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Piglet study shows prebiotics and probiotics work differently in baby girls and boys
"The consequence of this study is that we need to rethink how we design, and analyse the data from, nutritional trials in youngsters." - Dr Marie Lewis.

Findings could improve treatment of immune disorders

Teams from the Universities of Bristol and Reading have discovered that baby boy’s and girl’s immune systems respond differently to prebiotics and probiotics, contradicting previous evidence that the differences in immunity begin during puberty.

The research, which was conducted using 28-day-old piglets, revealed that, depending on their sex, they produced vastly varying levels of immune cells, antibodies and other immune-associated molecules.

It was also found that the prebiotic inulin significantly increases the number of regulatory T-cells – the cells responsible for controlling immune responses – in male guts, but this was not the case in female guts.

Principal investigator Dr Marie Lewis, lecturer in gut immunology and microbiology at the University of Reading said: “Currently, studies looking at the effectiveness of dietary supplements on the immune system assume that the same thing happens in boys and girls. But we show this is not the case and that sex may be influencing data on the effectiveness of probiotics and prebiotics in infanthood."

Dr Lewis also speculated that these findings may lead to differences in designing treatments for immune disorders for infant girls and boys.

“In the future, we could find that specific probiotics or prebiotics are more beneficial for girls, whilst others could generate better health outcomes for boys.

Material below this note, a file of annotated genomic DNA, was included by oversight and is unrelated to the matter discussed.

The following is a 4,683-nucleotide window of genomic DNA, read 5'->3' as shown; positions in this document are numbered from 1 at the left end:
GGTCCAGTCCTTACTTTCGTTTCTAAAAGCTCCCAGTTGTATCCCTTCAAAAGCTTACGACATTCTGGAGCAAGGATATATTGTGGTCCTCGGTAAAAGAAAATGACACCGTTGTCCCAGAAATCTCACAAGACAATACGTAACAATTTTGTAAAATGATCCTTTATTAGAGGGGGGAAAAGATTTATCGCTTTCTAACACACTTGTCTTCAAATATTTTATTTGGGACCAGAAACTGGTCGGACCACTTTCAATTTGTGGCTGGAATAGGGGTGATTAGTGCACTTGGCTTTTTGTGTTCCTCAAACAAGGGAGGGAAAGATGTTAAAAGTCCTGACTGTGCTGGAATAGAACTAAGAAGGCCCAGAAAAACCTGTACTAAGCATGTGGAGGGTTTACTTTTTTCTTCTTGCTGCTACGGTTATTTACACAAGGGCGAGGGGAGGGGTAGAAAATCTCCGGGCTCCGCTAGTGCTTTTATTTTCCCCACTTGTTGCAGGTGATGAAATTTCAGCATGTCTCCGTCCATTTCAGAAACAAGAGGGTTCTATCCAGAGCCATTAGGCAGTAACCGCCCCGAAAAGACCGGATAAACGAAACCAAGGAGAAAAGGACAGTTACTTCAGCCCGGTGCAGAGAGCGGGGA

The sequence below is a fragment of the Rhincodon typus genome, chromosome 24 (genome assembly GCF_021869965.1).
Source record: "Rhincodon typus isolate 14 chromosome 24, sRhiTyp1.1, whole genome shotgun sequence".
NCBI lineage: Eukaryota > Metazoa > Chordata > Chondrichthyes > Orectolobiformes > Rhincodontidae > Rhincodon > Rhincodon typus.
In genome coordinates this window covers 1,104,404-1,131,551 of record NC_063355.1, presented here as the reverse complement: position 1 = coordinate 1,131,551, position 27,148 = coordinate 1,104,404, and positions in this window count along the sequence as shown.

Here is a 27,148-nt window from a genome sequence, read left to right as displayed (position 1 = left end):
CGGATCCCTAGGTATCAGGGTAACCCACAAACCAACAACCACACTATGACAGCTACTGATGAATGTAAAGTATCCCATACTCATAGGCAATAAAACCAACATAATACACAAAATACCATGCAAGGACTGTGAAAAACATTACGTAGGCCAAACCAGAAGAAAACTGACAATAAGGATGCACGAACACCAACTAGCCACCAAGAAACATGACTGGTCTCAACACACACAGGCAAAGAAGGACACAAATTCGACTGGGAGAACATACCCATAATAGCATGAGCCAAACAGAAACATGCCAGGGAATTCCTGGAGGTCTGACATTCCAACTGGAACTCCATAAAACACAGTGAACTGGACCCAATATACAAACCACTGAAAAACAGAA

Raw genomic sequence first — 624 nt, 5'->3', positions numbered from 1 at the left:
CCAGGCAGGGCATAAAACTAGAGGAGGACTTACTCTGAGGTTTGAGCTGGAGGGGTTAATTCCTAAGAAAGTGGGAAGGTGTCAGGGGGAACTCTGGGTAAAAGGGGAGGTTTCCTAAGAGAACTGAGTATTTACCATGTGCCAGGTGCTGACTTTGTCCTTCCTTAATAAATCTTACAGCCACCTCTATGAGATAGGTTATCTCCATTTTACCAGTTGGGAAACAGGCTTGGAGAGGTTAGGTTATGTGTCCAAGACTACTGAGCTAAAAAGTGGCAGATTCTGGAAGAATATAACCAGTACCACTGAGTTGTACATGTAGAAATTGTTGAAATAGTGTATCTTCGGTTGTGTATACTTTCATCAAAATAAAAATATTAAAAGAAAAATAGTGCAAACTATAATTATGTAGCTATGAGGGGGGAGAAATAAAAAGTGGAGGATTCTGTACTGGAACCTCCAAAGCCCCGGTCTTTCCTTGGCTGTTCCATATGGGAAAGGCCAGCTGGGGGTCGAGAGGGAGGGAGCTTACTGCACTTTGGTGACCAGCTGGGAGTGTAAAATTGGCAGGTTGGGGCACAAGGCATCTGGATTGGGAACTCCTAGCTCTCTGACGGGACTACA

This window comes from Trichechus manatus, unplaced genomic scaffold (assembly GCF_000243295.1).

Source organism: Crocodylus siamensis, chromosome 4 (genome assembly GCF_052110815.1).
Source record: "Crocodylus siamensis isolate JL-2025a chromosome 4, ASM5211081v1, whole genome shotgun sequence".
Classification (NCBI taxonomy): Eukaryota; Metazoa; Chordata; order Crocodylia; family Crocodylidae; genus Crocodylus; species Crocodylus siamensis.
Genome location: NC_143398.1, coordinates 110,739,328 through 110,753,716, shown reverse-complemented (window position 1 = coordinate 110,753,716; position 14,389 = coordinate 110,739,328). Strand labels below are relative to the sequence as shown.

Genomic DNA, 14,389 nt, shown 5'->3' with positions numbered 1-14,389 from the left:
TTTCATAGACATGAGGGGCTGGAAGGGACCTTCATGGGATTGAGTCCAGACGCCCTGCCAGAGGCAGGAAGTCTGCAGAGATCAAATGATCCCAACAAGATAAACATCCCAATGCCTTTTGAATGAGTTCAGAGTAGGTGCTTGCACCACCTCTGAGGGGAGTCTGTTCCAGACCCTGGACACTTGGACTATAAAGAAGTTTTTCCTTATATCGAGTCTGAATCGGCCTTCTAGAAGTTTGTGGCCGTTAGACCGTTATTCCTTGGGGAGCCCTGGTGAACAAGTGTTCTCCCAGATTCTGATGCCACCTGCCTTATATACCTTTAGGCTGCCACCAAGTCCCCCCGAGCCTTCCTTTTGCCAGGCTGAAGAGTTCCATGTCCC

“Given the underlying differences in immune development we identified between boys and girls, taking sex into account could provide a simple means to improve the effectiveness of pharmaceutics and other therapies which act on the immune system."

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BEVA gives vets access to free membership for 3 months

News Story 1
 BEVA has announced that it is cutting membership renewal charges for the next three months in order to support all veterinary professionals during the COVID-19 pandemic.

Memberships for all existing BEVA members will be extended until 30 June 2020. Veterinary professionals who are not members of BEVA will also be able to sign up for a free membership until 30 June 2020.

BEVA president Tim Mair said: "In this extraordinary time of global crisis our profession, as with many industries, is under immense pressure. By offering free membership we are giving equine vets easy access to a wealth of supportive resources and online CPD."

To sign up please visit the BEVA website.

Image (c) BEVA. 

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LOVE Gorgie Farm seeking veterinary volunteers

LOVE Gorgie Farm in Edinburgh is looking for people with veterinary and animal care experience, who would be interested in volunteering to help care for its animals during these difficult times.

The community-owned charity farm opened to the public only last month, but decided to close temporarily amid the COVID-19 pandemic. Its three-person team is working to care for the animals behind the scenes and the farm is now operating as a food bank for the public, delivering free breakfasts to local school children.

In an effort to build a contingency plan to secure the welfare of its animals, LOVE Gorgie Farm is looking for volunteers who would be able to step in if any team members fell sick or needed to self-isolate.

Those interested in volunteering are asked to contact gorgie@l-o-v-e.org.uk